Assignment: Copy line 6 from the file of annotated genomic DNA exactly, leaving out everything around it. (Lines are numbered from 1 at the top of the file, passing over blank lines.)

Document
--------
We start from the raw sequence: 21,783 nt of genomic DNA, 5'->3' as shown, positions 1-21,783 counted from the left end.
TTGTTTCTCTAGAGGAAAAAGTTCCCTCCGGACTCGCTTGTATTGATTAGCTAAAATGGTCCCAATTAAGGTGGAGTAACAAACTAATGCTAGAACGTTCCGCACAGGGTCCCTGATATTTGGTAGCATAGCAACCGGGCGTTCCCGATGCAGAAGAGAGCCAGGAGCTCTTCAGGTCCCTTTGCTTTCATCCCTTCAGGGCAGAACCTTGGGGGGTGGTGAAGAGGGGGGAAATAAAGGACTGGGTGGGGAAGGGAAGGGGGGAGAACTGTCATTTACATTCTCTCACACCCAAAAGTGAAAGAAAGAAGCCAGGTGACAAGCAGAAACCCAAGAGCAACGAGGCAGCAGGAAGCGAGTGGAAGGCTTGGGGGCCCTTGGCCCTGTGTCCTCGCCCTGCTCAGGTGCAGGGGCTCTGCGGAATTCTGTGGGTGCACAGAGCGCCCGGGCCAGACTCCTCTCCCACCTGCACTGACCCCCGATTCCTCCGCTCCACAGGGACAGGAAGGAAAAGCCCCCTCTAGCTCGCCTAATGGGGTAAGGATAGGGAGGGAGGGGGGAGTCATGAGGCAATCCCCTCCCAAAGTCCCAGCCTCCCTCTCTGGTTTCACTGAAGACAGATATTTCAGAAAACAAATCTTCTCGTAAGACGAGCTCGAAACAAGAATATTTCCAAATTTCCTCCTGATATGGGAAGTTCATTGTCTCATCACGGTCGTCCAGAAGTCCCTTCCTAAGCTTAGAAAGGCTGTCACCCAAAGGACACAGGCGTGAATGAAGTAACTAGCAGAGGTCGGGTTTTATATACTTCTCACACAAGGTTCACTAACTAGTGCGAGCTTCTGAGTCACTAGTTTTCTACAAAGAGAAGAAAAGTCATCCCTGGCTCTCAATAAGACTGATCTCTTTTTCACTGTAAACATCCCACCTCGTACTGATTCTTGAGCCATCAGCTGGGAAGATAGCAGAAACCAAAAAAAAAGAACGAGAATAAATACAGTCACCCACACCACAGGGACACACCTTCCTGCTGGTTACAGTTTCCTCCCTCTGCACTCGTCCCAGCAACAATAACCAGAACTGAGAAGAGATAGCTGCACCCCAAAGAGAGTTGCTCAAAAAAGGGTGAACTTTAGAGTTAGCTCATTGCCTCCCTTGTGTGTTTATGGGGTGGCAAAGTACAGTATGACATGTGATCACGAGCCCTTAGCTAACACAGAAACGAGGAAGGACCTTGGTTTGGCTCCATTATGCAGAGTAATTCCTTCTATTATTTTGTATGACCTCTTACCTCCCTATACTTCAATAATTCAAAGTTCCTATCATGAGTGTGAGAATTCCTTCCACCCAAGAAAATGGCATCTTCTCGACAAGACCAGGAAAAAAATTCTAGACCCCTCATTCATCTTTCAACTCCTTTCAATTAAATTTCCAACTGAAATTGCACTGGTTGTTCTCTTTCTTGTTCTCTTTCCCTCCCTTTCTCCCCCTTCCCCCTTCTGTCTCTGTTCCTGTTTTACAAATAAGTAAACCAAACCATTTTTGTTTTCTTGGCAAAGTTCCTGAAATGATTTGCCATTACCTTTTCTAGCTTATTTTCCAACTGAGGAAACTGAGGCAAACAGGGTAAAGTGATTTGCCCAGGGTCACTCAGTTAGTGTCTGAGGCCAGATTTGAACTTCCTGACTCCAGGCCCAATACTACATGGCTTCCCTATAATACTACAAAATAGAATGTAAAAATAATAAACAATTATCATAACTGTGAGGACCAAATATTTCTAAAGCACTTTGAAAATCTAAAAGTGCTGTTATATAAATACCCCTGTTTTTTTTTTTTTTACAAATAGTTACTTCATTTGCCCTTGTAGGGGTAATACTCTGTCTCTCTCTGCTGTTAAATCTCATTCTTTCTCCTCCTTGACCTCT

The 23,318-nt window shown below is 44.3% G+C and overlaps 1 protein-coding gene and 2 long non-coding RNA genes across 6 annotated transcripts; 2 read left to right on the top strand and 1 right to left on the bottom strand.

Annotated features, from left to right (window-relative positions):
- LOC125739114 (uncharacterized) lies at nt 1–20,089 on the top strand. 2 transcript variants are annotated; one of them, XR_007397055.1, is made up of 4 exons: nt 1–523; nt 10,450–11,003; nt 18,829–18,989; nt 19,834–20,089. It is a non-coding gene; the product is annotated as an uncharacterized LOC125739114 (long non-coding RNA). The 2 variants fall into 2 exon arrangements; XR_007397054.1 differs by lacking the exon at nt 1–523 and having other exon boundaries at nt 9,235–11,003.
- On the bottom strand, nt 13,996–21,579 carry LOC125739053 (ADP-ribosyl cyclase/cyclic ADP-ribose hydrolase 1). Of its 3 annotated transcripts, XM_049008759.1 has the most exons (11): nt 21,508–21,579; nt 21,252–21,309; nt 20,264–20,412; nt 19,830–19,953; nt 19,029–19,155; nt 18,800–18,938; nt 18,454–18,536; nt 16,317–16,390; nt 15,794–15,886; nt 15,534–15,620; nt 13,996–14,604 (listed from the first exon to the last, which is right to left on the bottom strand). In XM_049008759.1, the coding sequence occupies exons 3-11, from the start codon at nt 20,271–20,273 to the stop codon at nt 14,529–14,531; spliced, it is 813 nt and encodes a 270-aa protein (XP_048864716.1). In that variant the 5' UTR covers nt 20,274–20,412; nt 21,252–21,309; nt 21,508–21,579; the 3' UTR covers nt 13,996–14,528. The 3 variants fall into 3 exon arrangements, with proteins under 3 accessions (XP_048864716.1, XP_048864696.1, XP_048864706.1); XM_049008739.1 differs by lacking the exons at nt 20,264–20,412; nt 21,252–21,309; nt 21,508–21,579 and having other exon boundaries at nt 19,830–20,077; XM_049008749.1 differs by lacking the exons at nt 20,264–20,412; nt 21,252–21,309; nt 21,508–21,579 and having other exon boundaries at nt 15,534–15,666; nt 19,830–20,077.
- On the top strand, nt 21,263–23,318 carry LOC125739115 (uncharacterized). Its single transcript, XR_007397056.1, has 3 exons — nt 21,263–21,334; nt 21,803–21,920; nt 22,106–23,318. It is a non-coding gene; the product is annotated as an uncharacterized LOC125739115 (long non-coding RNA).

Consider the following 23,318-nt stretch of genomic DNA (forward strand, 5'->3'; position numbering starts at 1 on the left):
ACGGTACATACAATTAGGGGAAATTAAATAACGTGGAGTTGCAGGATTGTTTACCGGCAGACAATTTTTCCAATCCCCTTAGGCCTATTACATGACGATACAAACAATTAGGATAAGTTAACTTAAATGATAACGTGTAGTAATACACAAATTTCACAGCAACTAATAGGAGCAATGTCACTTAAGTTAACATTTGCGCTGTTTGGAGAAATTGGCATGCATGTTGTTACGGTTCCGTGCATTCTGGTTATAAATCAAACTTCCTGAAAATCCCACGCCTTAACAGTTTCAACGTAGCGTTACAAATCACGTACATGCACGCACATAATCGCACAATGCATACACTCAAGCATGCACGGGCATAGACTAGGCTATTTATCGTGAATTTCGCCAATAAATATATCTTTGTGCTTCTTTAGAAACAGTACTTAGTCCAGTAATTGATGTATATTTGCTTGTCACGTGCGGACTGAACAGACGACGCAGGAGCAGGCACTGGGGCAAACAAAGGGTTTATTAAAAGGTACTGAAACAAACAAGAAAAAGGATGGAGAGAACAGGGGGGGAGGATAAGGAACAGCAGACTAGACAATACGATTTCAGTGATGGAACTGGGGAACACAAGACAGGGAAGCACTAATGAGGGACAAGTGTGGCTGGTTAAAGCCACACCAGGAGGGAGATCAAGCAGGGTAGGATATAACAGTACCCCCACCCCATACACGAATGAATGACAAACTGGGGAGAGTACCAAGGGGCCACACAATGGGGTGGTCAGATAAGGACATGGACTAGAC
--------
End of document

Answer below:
- On the bottom strand, nt 13,996–21,579 carry LOC125739053 (ADP-ribosyl cyclase/cyclic ADP-ribose hydrolase 1). Of its 3 annotated transcripts, XM_049008759.1 has the most exons (11): nt 21,508–21,579; nt 21,252–21,309; nt 20,264–20,412; nt 19,830–19,953; nt 19,029–19,155; nt 18,800–18,938; nt 18,454–18,536; nt 16,317–16,390; nt 15,794–15,886; nt 15,534–15,620; nt 13,996–14,604 (listed from the first exon to the last, which is right to left on the bottom strand). In XM_049008759.1, the coding sequence occupies exons 3-11, from the start codon at nt 20,271–20,273 to the stop codon at nt 14,529–14,531; spliced, it is 813 nt and encodes a 270-aa protein (XP_048864716.1). In that variant the 5' UTR covers nt 20,274–20,412; nt 21,252–21,309; nt 21,508–21,579; the 3' UTR covers nt 13,996–14,528. The 3 variants fall into 3 exon arrangements, with proteins under 3 accessions (XP_048864716.1, XP_048864696.1, XP_048864706.1); XM_049008739.1 differs by lacking the exons at nt 20,264–20,412; nt 21,252–21,309; nt 21,508–21,579 and having other exon boundaries at nt 19,830–20,077; XM_049008749.1 differs by lacking the exons at nt 20,264–20,412; nt 21,252–21,309; nt 21,508–21,579 and having other exon boundaries at nt 15,534–15,666; nt 19,830–20,077.